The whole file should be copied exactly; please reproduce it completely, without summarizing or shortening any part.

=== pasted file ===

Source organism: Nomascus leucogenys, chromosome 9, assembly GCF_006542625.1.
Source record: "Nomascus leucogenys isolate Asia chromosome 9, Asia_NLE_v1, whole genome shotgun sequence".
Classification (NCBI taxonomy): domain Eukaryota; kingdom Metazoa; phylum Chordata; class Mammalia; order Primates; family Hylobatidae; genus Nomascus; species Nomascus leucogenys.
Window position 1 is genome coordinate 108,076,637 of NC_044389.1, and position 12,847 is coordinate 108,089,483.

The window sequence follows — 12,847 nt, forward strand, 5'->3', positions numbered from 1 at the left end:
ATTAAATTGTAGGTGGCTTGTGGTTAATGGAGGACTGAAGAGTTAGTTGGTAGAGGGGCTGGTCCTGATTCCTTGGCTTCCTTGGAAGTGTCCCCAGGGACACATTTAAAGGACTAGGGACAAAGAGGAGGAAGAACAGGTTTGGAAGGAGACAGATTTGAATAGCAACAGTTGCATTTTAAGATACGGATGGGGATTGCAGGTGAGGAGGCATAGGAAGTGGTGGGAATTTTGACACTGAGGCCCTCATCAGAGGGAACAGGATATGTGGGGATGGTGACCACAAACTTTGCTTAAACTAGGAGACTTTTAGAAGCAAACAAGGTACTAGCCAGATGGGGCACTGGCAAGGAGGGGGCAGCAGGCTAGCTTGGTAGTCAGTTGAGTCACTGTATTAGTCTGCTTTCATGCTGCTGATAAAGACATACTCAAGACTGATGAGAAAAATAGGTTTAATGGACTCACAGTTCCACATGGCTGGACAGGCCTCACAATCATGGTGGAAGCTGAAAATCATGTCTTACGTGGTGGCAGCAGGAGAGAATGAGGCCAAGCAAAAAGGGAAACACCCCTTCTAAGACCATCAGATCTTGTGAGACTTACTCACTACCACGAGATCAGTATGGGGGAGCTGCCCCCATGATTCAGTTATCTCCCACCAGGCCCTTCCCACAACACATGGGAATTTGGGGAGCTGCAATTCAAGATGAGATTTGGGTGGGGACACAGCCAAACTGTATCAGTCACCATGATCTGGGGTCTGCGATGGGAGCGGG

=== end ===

Source organism: Nomascus leucogenys, chromosome 9, assembly GCF_006542625.1.
Source record: "Nomascus leucogenys isolate Asia chromosome 9, Asia_NLE_v1, whole genome shotgun sequence".
Classification (NCBI taxonomy): domain Eukaryota; kingdom Metazoa; phylum Chordata; class Mammalia; order Primates; family Hylobatidae; genus Nomascus; species Nomascus leucogenys.
Window position 1 is genome coordinate 108,076,637 of NC_044389.1, and position 12,847 is coordinate 108,089,483.

The window sequence follows — 12,847 nt, forward strand, 5'->3', positions numbered from 1 at the left end:
ATTAAATTGTAGGTGGCTTGTGGTTAATGGAGGACTGAAGAGTTAGTTGGTAGAGGGGCTGGTCCTGATTCCTTGGCTTCCTTGGAAGTGTCCCCAGGGACACATTTAAAGGACTAGGGACAAAGAGGAGGAAGAACAGGTTTGGAAGGAGACAGATTTGAATAGCAACAGTTGCATTTTAAGATACGGATGGGGATTGCAGGTGAGGAGGCATAGGAAGTGGTGGGAATTTTGACACTGAGGCCCTCATCAGAGGGAACAGGATATGTGGGGATGGTGACCACAAACTTTGCTTAAACTAGGAGACTTTTAGAAGCAAACAAGGTACTAGCCAGATGGGGCACTGGCAAGGAGGGGGCAGCAGGCTAGCTTGGTAGTCAGTTGAGTCACTGTATTAGTCTGCTTTCATGCTGCTGATAAAGACATACTCAAGACTGATGAGAAAAATAGGTTTAATGGACTCACAGTTCCACATGGCTGGACAGGCCTCACAATCATGGTGGAAGCTGAAAATCATGTCTTACGTGGTGGCAGCAGGAGAGAATGAGGCCAAGCAAAAAGGGAAACACCCCTTCTAAGACCATCAGATCTTGTGAGACTTACTCACTACCACGAGATCAGTATGGGGGAGCTGCCCCCATGATTCAGTTATCTCCCACCAGGCCCTTCCCACAACACATGGGAATTTGGGGAGCTGCAATTCAAGATGAGATTTGGGTGGGGACACAGCCAAACTGTATCAGTCACCATGATCTGGGGTCTGCGATGGGAGCGGG